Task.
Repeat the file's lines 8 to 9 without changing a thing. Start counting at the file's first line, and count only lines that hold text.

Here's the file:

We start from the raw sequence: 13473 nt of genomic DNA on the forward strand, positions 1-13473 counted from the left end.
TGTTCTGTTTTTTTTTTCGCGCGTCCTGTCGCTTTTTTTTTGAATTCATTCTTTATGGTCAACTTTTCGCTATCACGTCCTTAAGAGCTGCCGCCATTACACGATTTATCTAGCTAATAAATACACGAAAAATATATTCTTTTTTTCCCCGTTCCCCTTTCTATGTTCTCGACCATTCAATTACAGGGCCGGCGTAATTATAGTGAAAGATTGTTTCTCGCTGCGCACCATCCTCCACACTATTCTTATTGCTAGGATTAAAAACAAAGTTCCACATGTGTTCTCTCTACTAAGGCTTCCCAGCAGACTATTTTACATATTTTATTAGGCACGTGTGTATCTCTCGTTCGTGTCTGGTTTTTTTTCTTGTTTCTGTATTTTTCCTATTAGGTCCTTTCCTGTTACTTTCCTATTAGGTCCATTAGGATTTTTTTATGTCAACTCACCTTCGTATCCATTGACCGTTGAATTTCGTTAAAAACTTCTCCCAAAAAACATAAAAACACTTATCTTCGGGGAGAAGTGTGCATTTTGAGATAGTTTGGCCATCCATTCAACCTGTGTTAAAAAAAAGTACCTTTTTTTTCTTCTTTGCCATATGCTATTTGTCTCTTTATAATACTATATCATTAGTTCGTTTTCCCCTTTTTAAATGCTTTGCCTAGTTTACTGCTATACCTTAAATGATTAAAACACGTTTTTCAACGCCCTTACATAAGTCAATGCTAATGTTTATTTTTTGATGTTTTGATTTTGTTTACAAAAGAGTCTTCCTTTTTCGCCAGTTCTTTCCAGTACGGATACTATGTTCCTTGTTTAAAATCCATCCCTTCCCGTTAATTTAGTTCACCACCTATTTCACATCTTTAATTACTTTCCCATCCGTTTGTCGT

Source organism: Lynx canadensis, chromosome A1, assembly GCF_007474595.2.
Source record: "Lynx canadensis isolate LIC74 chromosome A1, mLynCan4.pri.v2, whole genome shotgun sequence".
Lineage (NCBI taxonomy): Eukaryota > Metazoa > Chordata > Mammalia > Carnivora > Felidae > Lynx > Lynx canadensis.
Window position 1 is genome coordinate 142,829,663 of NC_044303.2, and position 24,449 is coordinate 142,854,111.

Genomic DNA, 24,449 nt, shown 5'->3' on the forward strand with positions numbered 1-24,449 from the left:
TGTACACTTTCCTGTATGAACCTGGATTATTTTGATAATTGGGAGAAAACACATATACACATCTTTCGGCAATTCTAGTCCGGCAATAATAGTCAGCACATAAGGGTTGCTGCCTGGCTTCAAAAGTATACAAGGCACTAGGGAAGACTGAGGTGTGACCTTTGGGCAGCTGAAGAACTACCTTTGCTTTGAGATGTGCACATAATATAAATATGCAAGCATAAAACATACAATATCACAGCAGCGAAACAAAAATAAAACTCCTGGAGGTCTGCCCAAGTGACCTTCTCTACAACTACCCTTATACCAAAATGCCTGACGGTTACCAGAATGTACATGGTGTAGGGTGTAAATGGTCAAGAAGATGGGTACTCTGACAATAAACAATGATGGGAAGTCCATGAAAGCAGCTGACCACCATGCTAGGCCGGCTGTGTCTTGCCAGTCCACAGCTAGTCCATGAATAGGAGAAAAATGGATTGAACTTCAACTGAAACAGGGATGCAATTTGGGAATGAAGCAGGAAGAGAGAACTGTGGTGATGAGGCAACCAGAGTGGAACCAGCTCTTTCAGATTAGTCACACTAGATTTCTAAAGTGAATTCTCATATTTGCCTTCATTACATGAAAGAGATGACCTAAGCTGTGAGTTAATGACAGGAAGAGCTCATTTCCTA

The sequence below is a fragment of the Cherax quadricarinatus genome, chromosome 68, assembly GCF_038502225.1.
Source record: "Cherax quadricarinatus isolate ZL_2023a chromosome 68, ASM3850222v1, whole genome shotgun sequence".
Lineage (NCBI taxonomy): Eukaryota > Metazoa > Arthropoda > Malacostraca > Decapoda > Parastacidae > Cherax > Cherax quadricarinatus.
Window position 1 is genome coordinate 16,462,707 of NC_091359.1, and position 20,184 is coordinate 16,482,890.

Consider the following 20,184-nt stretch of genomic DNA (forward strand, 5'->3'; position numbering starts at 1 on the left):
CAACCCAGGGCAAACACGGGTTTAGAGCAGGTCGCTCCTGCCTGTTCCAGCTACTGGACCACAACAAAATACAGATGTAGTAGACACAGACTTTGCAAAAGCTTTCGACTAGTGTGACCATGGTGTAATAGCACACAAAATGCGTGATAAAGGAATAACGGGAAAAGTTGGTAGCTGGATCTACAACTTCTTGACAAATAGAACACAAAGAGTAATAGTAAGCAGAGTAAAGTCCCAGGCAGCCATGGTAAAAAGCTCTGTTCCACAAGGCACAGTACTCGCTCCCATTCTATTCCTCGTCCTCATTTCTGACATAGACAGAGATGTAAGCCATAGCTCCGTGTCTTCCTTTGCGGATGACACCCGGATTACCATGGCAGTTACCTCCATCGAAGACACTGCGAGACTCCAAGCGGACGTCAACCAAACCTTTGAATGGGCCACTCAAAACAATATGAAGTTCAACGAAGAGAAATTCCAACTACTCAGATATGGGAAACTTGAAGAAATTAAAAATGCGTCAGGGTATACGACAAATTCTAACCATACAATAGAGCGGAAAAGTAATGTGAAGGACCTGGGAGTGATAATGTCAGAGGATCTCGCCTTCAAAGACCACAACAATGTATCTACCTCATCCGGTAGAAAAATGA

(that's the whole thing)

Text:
TGTACACTTTCCTGTATGAACCTGGATTATTTTGATAATTGGGAGAAAACACATATACACATCTTTCGGCAATTCTAGTCCGGCAATAATAGTCAGCACATAAGGGTTGCTGCCTGGCTTCAAAAGTATACAAGGCACTAGGGAAGACTGAGGTGTGACCTTTGGGCAGCTGAAGAACTACCTTTGCTTTGAGATGTGCACATAATATAAATATGCAAGCATAAAACATACAATATCACAGCAGCGAAACAAAAATAAAACTCCTGGAGGTCTGCCCAAGTGACCTTCTCTACAACTACCCTTATACCAAAATGCCTGACGGTTACCAGAATGTACATGGTGTAGGGTGTAAATGGTCAAGAAGATGGGTACTCTGACAATAAACAATGATGGGAAGTCCATGAAAGCAGCTGACCACCATGCTAGGCCGGCTGTGTCTTGCCAGTCCACAGCTAGTCCATGAATAGGAGAAAAATGGATTGAACTTCAACTGAAACAGGGATGCAATTTGGGAATGAAGCAGGAAGAGAGAACTGTGGTGATGAGGCAACCAGAGTGGAACCAGCTCTTTCAGATTAGTCACACTAGATTTCTAAAGTGAATTCTCATATTTGCCTTCATTACATGAAAGAGATGACCTAAGCTGTGAGTTAATGACAGGAAGAGCTCATTTCCTA

The sequence below is a fragment of the Cherax quadricarinatus genome, chromosome 68, assembly GCF_038502225.1.